DOT’s Regulation Room: Regulation Room is a groundbreaking effort to bring the public into the rulemaking process in a more effective and useful way. It is an innovative pilot program between the Department of Transportation and researchers from Cornell University’s Cornell e-Rulemaking Initiative (CeRI) that allows the general public to comment on and discuss federal proposed rules through a transparent and intuitive online social platform. (Disclaimer: the DOT Open Gov Initiative a Phase One Consulting Group client) A great paper was recently published by Cornell that describes in more detail the impact of this type of collaboration on rulemaking.
Consumer Financial Protection Bureau Open for Suggestions: As a new Agency, CFPB has been open from the start. One the day they launched their new website they engaged in an “open for suggestions” campaign that received citizen feedback through tweets, online forms, and other mechanisms, and they committed to responding within hours. What's more, they take transparency seriously and have posted Elizabeth Warren's calendar since day one, posted all their letters to and from Congress, and consistently deliver messages that articulate their commitment to transparency (example, example, example). I’m excited to see what the coming years will have in store for them. In the last year we reached nontraditional groups through new means…
Social Security 101: On Thursday, March 10, 2011, SSA hosted an interactive broadcast for young adults titled “Social Security 101: What’s in it for me?” The webinar targeted college students and young workers around the country and focused on Social Security issues of special importance to them – disability and survivors insurance, financial principles of the program, how workers and their families qualify for coverage, and steps to plan and save for their financial future. The webinar also included a live Q&A session. Over 60 colleges/universities participated. Viewers even tuned in from foreign countries! Promotion of the webinar occurred largely through viral social media, generating more than 500,000 impressions through Twitter alone.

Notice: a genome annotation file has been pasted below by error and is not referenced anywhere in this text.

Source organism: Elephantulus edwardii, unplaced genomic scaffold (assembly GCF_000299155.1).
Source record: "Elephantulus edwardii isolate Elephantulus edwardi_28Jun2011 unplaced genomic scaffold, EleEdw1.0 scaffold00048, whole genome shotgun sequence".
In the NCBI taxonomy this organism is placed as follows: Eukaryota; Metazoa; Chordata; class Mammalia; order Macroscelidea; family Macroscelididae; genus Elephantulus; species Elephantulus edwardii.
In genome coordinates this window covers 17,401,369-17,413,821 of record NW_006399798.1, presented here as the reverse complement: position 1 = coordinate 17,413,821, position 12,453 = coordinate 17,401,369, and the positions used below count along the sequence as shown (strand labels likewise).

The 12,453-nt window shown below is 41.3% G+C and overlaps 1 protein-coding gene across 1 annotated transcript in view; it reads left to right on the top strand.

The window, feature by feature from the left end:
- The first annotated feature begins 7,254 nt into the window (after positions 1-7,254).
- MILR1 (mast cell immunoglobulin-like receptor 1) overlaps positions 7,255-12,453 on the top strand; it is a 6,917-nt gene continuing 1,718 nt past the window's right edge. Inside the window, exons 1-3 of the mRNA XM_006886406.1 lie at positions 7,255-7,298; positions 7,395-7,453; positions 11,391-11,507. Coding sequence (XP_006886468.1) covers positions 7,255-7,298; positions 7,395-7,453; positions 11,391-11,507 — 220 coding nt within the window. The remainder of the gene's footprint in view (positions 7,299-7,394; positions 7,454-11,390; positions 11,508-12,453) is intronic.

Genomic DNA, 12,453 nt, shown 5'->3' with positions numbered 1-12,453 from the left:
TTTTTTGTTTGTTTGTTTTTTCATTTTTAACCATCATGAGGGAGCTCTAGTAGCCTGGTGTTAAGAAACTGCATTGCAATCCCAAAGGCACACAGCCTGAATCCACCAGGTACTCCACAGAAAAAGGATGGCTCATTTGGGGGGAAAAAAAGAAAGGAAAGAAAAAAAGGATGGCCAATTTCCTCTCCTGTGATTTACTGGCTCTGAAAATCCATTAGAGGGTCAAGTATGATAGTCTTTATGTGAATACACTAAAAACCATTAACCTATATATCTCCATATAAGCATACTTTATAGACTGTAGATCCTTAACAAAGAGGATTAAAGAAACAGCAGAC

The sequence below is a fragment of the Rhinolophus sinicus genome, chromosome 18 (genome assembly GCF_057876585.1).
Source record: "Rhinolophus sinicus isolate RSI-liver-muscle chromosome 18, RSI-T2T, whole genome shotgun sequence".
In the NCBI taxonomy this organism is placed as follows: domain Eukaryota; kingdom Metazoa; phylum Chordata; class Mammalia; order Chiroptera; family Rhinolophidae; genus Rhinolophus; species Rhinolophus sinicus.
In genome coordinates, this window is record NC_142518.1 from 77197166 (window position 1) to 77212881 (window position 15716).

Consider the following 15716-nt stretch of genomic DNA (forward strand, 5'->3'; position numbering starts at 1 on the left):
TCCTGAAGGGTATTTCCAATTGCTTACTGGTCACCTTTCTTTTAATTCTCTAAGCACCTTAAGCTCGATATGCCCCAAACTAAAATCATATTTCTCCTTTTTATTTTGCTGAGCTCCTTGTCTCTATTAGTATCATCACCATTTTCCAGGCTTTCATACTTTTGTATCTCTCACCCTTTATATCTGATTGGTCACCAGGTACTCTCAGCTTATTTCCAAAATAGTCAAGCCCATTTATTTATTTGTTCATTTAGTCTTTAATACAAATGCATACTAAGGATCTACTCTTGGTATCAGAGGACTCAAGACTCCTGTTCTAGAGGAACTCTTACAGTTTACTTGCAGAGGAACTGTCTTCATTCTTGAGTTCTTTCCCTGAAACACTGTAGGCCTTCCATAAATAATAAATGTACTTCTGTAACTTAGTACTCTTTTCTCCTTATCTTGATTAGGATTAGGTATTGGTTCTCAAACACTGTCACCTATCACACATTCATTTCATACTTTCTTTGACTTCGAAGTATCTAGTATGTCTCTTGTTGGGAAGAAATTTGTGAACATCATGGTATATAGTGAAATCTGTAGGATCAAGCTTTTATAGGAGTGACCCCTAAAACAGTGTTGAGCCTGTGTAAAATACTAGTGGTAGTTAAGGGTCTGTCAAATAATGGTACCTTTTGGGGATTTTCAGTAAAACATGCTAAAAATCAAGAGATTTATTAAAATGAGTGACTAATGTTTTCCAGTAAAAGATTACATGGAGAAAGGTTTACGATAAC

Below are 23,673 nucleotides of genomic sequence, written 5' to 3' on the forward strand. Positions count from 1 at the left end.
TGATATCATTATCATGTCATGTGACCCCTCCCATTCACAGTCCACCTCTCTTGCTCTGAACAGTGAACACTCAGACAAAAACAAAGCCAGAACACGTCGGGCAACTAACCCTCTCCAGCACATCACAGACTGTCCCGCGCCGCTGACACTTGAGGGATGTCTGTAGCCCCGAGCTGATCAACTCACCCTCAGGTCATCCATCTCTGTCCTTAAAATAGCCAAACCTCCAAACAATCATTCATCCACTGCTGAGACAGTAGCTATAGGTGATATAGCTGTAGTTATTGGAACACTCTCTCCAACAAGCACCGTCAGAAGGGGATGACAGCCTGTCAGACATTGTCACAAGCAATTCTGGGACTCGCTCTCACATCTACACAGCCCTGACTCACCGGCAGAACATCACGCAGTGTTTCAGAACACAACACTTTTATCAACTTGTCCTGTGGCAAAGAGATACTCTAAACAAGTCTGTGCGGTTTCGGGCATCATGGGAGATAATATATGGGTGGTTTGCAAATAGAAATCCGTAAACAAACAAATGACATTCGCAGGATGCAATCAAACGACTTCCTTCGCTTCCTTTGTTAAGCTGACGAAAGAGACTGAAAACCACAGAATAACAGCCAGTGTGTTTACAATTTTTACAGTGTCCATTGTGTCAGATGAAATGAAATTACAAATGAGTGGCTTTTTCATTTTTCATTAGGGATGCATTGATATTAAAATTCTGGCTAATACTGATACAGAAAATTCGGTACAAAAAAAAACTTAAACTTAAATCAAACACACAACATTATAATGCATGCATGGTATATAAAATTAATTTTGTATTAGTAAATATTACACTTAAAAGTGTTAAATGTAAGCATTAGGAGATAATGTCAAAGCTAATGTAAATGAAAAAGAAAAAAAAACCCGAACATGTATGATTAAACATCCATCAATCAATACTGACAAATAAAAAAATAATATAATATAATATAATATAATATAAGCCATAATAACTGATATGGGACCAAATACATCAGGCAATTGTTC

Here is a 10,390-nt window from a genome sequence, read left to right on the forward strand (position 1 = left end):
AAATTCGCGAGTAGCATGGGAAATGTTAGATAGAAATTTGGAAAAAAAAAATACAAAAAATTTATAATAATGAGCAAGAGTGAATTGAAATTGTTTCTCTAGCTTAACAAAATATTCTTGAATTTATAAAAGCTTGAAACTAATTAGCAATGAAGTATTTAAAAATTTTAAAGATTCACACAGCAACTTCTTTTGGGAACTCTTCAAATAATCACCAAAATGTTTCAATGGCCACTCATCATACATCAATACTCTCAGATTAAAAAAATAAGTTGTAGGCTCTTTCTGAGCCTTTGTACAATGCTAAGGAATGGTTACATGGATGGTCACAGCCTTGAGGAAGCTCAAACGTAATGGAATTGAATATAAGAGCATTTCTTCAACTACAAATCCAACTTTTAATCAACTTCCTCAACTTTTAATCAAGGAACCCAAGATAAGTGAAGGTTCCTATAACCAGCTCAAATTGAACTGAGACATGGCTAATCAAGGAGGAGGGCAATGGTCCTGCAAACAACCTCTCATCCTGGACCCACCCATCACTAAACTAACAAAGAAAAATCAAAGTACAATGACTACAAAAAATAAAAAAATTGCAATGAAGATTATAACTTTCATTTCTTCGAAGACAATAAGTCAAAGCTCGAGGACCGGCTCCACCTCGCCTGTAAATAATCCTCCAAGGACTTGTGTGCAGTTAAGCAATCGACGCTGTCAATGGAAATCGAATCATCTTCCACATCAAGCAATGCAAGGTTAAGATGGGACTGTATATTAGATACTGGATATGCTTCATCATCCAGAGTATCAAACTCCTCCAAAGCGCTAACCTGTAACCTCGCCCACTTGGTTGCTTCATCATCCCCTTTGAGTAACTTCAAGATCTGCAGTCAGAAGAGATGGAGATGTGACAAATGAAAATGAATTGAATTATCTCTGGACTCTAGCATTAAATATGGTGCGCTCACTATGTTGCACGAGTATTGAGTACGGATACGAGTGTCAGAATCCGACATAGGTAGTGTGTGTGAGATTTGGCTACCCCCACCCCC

In the last year we laid we the groundwork for the Federal Government’s use of prizes and competitions to stimulate innovation and solve tough problems....
America COMPETES Act: Passage of the America COMPETES Act: Why is the passage of a law important? It’s definitely not as “cool” as a flashy new technology solution or high-gloss event, but this event will be a major enabler for Open Gov moving forward. First of all it will enable more agencies to have a strong argument for conducting prizes than ever before and furthermore it demonstrates that Congress is not a staunch opponent of prizes, but instead will permit them. There has been growing support from the executive branch towards prizes, but this demonstration of support from the legislative branch is huge and will result in many more prizes in the years to come.
Challenge.gov: By my count, as of today, there are nearly 100 challenges listed on challenge.gov. This is a huge surge from the launch date for challenge.gov on September 7, 2010. Challenge.gov is a storefront for all government challenges and has two primary benefits: (1) makes it easy for federal agencies to launch challenges and (2) makes it easier for the public to find challenges that interest them; support, share and discuss those that are important to them with friends; and solve them. Like contractors benefit from listing services like FedBizOps to identify opportunities, innovators around the world will benefit from the storefront aspects of challenge.gov.